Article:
• Downsizing is a practical pathway, whether it be the number of clubs or other items in your bag.
  • You feel a bit closer to nature while walking the course during your round of golf. It can be the ducks by the water hazards or the rising mist from the grassy fairways in the morning, but it is definitely a sense of serenity that comes over you as you take it all in step by step.

2. Technology Helps Track Stats More & More

I used to keep scorecards stuffed and tucked away in my golf bag’s pockets. They would come straight from the back pocket after the final hole and into a hidden place in that bag and remain there until they slip or drop out by mistake. That’s not what I am doing now.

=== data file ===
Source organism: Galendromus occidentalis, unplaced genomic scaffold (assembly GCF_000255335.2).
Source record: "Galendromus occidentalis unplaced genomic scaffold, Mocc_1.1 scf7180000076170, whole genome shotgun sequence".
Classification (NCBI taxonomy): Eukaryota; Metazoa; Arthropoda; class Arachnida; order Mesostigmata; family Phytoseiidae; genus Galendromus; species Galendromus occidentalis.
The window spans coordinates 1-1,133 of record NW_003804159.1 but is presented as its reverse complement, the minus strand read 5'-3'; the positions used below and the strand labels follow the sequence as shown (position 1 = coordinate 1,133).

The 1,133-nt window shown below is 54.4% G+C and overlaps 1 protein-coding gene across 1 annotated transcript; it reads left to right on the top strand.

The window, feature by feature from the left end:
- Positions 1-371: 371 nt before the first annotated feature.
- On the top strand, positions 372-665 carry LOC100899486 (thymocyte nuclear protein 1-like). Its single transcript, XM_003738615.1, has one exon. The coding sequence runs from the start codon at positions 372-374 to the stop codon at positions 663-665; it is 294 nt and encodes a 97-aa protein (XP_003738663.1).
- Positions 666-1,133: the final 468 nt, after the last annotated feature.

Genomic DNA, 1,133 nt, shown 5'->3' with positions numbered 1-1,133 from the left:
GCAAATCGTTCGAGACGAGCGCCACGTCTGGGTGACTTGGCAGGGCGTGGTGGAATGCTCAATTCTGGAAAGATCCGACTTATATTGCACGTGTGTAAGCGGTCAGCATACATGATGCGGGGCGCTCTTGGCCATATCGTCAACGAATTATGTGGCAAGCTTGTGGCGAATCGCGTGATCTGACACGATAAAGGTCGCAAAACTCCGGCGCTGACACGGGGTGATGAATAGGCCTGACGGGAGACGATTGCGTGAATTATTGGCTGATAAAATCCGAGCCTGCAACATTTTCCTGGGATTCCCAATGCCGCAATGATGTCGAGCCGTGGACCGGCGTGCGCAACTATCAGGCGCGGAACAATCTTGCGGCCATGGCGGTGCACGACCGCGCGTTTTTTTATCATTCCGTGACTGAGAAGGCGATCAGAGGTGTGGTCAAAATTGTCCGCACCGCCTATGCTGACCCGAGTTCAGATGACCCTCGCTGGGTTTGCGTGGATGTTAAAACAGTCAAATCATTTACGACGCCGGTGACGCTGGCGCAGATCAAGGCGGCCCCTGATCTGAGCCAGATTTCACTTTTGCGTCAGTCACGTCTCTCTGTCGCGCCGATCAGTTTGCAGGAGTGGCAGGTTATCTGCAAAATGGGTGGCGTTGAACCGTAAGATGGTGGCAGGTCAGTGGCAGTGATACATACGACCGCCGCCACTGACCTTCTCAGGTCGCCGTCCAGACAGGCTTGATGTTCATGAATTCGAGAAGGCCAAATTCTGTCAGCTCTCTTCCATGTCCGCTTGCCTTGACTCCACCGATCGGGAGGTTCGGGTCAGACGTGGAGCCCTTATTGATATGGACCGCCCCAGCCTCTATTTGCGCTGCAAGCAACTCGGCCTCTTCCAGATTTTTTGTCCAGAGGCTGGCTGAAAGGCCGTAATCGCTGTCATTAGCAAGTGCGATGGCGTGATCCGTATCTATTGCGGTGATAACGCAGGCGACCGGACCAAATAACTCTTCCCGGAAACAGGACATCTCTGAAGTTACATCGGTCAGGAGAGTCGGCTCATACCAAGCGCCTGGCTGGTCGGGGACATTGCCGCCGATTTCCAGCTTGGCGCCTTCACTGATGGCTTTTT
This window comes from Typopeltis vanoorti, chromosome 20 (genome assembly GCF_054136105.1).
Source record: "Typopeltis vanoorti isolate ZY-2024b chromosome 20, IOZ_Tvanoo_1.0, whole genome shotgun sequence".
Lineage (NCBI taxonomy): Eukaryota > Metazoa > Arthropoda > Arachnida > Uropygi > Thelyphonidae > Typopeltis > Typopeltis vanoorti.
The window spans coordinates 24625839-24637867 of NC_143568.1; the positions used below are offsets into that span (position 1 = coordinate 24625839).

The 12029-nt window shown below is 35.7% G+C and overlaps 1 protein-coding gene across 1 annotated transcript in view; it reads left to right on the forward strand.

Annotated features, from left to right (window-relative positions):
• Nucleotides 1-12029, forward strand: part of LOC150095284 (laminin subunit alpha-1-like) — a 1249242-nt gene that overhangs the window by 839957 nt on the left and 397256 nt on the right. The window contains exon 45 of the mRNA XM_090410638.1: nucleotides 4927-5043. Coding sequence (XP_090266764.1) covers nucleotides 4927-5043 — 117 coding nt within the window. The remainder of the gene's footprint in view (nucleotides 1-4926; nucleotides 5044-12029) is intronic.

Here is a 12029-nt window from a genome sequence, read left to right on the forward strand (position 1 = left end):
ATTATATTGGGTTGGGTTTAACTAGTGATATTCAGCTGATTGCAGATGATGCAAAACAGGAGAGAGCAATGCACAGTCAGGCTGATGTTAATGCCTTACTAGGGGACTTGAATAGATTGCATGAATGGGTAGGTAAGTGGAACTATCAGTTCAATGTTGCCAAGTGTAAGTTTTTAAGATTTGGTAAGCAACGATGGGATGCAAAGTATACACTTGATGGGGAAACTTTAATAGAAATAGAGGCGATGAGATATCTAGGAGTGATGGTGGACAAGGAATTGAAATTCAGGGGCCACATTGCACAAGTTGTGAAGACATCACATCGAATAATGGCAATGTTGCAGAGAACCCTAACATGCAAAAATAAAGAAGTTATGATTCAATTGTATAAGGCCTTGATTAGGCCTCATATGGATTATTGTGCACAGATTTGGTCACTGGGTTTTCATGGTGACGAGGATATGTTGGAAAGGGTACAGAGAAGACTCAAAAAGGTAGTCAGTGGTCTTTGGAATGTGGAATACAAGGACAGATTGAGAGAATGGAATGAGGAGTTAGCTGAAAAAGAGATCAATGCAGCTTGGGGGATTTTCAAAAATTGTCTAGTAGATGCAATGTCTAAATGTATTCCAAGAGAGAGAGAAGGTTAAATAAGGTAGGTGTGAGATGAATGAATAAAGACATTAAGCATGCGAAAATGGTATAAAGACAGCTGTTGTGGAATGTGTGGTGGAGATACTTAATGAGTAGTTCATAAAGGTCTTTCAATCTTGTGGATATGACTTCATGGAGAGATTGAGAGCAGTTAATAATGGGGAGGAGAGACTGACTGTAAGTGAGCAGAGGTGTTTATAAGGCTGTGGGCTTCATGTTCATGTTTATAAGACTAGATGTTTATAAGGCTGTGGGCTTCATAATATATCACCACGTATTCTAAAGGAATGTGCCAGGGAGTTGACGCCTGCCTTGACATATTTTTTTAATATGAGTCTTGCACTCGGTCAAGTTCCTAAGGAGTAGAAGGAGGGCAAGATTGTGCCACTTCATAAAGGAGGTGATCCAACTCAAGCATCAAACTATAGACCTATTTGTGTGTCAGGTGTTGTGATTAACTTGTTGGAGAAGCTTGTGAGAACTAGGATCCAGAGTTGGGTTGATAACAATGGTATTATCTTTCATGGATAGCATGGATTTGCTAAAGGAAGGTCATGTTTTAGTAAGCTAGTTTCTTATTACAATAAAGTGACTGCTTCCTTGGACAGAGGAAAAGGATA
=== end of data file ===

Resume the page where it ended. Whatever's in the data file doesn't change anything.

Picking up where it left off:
I used Garmin’s mobile golf app on both my smart phone and my Garmin Vivoactive 3 watch. My preference is the mobile phone app for just tracking strokes, but the watch allows you to track distance to the pin as well as the distance of your last shot. Course information can be downloaded in advance for usage on the watch during a round. Another option is MyScorecard and its mobile app. The technology kept me on track as I improved my score hole by hole.

3. Muscle Memory Works Most of the Time

I hate to admit it but it’s true that muscle memory is not an absolute. It tends to fail when your nerves get the better of you and those first tee jitters get to jumping around like nervous butterflies in your belly. Yips can override any personal yearning for swinging for big yards and open fairways as I realized the reality that played out before my eyes unlike some things I read when I browse the blogs and sports articles. I definitely learned that some things are slower to change as it initially took me 3 holes to warm up at Carlton Oaks.